The Academic Study of Religion

Religion is a large and varied group of belief systems. Religious beliefs include a supreme being or gods, angels and demons, spirits, and reincarnation. Religious practices include prayer, meditation, sacraments, and rituals. Religion also includes such beliefs as heaven and hell, a resurrected body, salvation, redemption, and immortality.

The academic study of religion has been divided into various fields and approaches, each with its own methodological issues. For example, sociology and social anthropology have examined religion in terms of the structure and organization of religious traditions; psychology views religion as a set of feelings and experiences; and linguistics examines the symbolic expressions of religion through myths, rituals, and other symbols.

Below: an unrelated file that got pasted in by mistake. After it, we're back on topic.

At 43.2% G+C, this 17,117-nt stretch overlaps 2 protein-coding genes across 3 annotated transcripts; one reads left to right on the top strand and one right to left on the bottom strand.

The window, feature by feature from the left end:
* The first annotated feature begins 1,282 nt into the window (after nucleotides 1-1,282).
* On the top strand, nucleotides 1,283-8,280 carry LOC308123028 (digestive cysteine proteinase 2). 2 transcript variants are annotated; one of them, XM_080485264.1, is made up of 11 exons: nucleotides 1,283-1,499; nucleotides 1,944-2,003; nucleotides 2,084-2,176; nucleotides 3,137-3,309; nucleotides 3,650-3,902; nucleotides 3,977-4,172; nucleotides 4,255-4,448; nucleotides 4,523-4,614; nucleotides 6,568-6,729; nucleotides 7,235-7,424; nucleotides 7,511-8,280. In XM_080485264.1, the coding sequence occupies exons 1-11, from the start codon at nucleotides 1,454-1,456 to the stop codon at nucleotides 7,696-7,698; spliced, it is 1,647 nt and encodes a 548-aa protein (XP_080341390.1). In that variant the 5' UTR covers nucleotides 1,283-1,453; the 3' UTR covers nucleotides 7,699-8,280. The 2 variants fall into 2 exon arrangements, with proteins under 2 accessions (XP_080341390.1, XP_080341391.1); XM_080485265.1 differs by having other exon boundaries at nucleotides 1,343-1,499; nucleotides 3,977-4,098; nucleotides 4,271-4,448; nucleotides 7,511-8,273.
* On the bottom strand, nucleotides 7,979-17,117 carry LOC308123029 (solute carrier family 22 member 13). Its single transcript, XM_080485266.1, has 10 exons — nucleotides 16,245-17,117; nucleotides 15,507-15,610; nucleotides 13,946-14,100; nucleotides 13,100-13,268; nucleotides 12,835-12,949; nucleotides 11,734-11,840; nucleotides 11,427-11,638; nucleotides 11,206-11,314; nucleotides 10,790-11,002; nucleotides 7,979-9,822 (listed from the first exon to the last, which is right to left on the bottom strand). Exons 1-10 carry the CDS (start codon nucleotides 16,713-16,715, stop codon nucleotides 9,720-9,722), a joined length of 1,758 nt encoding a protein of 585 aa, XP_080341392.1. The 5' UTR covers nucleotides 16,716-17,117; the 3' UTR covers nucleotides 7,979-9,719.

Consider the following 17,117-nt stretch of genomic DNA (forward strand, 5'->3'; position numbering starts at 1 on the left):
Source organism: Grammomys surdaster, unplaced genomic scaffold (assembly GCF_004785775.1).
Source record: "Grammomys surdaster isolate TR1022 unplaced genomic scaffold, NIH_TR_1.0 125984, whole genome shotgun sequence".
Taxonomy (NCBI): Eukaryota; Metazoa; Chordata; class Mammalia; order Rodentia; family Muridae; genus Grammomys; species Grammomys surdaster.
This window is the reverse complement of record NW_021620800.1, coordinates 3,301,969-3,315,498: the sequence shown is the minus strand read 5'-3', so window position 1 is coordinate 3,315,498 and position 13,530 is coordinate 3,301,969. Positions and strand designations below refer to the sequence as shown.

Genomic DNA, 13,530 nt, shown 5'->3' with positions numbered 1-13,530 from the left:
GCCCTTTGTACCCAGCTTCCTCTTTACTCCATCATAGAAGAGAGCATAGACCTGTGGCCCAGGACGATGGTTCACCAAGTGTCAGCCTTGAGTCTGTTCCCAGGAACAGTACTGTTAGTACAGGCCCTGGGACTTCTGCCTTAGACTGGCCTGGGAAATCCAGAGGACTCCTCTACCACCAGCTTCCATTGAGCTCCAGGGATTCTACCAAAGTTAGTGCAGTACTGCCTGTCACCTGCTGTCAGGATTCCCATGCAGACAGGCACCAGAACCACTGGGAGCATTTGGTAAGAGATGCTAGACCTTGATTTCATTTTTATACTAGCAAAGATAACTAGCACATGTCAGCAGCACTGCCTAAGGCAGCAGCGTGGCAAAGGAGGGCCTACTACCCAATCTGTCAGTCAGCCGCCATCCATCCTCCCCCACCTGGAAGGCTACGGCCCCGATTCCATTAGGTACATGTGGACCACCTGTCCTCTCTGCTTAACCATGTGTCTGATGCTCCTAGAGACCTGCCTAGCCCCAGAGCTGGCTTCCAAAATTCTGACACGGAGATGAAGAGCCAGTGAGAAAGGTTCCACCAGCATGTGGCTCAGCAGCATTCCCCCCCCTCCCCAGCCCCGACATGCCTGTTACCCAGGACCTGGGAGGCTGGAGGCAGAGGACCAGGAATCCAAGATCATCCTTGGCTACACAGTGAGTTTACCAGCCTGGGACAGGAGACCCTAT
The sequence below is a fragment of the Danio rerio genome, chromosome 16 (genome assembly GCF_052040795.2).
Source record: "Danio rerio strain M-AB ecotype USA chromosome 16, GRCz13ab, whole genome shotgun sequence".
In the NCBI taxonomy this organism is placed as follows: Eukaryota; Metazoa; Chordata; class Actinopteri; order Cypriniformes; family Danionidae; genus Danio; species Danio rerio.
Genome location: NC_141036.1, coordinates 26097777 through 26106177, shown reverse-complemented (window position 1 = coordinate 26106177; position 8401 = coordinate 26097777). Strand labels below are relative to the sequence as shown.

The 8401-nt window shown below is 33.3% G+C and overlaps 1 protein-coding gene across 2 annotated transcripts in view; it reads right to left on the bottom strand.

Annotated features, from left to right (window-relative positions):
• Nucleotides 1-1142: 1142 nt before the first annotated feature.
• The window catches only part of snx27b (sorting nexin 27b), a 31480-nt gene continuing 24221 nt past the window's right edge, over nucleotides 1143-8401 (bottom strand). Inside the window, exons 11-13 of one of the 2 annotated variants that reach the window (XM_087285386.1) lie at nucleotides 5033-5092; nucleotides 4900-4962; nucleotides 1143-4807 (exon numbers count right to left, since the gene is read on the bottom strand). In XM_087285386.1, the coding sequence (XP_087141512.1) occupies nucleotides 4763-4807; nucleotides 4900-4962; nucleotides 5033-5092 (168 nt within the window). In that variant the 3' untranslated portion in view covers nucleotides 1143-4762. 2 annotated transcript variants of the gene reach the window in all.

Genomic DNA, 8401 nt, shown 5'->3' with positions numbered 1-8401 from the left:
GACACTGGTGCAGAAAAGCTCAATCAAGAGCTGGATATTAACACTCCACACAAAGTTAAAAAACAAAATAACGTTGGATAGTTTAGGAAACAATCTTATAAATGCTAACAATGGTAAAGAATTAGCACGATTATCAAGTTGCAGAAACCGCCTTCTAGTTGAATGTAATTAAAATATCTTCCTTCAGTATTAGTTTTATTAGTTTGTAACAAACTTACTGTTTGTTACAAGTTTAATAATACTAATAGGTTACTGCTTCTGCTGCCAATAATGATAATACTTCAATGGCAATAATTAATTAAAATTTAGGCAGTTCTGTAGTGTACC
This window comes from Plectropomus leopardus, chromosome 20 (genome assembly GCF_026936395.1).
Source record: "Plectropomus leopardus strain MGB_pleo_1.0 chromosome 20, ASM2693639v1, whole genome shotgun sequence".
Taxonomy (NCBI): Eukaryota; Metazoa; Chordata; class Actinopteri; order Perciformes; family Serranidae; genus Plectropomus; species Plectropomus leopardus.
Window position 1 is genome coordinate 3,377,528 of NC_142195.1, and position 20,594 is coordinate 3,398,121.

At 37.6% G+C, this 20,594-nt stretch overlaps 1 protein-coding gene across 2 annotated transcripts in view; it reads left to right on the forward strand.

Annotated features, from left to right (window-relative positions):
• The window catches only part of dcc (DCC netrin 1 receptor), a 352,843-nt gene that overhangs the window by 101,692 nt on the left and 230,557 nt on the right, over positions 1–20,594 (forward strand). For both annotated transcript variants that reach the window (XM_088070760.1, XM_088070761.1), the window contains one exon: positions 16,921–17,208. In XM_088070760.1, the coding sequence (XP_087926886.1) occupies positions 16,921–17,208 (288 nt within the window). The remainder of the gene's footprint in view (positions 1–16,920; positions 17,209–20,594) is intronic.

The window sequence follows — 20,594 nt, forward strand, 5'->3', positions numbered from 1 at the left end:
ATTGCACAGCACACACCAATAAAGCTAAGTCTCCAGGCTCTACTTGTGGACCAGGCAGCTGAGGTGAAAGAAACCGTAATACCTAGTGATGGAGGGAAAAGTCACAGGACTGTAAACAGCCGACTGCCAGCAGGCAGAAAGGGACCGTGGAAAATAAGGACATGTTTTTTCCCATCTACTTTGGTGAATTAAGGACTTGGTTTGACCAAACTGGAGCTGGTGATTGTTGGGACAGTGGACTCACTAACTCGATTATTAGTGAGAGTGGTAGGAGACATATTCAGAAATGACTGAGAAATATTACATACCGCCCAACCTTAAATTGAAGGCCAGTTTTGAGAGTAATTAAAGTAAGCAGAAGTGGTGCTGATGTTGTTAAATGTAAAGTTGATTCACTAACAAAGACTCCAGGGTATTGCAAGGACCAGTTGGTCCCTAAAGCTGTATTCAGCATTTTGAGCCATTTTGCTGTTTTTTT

In a polythetic approach, each of these disciplines studies different aspects of religion but, when taken together, they provide a complete picture. This allows scholars to see how different parts of religion relate to each other.

Other ways of understanding religion have included examining its origins and development. Some anthropologists, for example, believe that religion began as a human reaction to the knowledge of death and a search for either a way to avoid it or, in the absence of such a possibility, a place to go after life ended. This led to tribal totems, ancestor worship, and belief in guardian gods. It also led to stories of the creation of the world and tales of specific gods and goddesses.

A more recent view, influenced by the work of Max Weber, is that religion is a group of culturally sanctioned values that provides guidance and direction in life. It may also serve to unite people, promote psychological and physical well being, and motivate people to work for social change.